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Von Braun at his desk at the Marshall Space Flight Center in 1960, years after writing Project Mars. (NASA)

Wernher von Braun, Novelist

Half a century ago, the rocket scientist tried his hand at fiction.

Calling to Billingsley in the compartment behind him, Holt suggested a little sally to the placid Briton.

“Quite so.. Might be rather fun, you know,” came back the imperturbable voice.

Slipping on their pressure helmets, they airlocked themselves out into the wet snow and took a tall ladder from the loaded trailer. Dragging it behind them, they approached the curving wall with the floating step which characterized the light Martian weights of their bodies. Holt drew a heavy knife from his belt and scratched at the strange material.

“Harder than concrete,” he remarked with a shake of his head.

They pushed the ladder carefully up the sloping surface before them and mounted to a point at which the angle was flat enough to prevent their slipping on the roof itself. As they reached the mysterious line, the waiting crews saw them throw themselves down with their heads just across it, gazing fixedly at the surface.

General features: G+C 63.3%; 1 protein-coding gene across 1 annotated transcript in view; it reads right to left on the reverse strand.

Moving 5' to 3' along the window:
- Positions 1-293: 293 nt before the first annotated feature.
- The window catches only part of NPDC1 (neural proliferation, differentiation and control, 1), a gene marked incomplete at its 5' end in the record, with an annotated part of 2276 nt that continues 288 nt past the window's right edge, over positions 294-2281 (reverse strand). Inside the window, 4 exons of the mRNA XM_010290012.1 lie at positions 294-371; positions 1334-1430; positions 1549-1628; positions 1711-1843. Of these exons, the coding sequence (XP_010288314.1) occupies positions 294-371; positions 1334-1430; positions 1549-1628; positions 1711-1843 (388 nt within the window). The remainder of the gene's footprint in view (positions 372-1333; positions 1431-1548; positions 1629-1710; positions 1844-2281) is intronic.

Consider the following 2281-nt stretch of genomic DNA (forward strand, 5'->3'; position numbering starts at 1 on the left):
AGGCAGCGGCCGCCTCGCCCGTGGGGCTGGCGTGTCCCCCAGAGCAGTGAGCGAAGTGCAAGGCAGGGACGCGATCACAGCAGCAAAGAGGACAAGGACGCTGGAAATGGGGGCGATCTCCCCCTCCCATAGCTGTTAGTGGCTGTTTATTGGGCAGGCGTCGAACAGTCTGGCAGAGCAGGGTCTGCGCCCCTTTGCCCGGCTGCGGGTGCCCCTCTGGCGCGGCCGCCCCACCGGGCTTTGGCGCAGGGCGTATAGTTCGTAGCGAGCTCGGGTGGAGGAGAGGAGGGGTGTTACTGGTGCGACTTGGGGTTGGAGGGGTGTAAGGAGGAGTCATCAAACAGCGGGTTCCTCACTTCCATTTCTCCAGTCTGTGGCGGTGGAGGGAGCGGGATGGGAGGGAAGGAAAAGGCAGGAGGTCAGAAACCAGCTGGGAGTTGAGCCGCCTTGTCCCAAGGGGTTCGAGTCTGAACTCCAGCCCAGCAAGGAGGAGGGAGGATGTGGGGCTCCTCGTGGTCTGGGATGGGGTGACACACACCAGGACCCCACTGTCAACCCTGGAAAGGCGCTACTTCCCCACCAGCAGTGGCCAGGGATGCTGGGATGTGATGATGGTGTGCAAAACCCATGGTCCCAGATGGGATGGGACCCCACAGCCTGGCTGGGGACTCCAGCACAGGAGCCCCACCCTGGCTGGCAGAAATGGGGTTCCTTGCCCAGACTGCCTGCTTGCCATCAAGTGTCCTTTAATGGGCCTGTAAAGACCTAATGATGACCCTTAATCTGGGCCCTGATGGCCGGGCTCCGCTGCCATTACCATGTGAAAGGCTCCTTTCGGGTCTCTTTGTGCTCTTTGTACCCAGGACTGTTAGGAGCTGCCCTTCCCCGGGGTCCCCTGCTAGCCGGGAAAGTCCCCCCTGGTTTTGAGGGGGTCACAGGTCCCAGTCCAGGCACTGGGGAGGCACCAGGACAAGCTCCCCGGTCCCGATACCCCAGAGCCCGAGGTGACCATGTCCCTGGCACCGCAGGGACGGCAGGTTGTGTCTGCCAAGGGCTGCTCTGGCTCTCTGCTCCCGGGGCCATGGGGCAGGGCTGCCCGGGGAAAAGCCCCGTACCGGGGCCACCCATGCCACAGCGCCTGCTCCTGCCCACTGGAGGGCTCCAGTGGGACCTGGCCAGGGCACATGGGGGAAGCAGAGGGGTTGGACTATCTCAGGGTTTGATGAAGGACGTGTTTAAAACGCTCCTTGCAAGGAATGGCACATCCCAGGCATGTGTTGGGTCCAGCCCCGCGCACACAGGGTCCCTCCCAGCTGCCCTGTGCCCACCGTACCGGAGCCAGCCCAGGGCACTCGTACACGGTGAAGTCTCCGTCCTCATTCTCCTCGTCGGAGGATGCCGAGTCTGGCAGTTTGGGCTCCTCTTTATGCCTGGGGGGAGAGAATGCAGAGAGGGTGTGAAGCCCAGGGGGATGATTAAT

What they saw took away their breath, for the whole upper part of the roof was of transparent, glass-like material! Below it was a huge engine room, reminiscent of a giant terrestrial power plant! They counted fourteen huge, circular, red-painted shapes, neatly ranged within the silver-glittering hall!
“Pumps, or I’m a Chinaman!” said Holt after getting his breath again. “Old man Hansen was right…”
“And your Percival Lowell, God rest his soul,” chimed in Billingsley.

Holt pressed his helmet to the glass.

“Feel it? The machinery’s running.”
“Look, old fellow,” grunted Billingsley, “I’m sure I just saw one of their chaps running about down there.”
A diminutive, dark-haired figure of human bearing and carriage was walking down the length of the great room. He stopped and inspected one pump after another as he gradually approached the spot above which they kept their watch.

The Martian wore a white garment reminiscent of a Japanese kimono with multi-colored ornamentation. The man, for no other name could be applied to him, was beardless. His face was swarthy, with warm and friendly eyes and delicate features. His arms and legs showed nothing different from those of homo sapiens, as exemplified by the quaking observers on the transparent roof.

“Almighty God must have found that our species has some good points, if He chooses to plant something so much like us on Mars,” meditated Holt.

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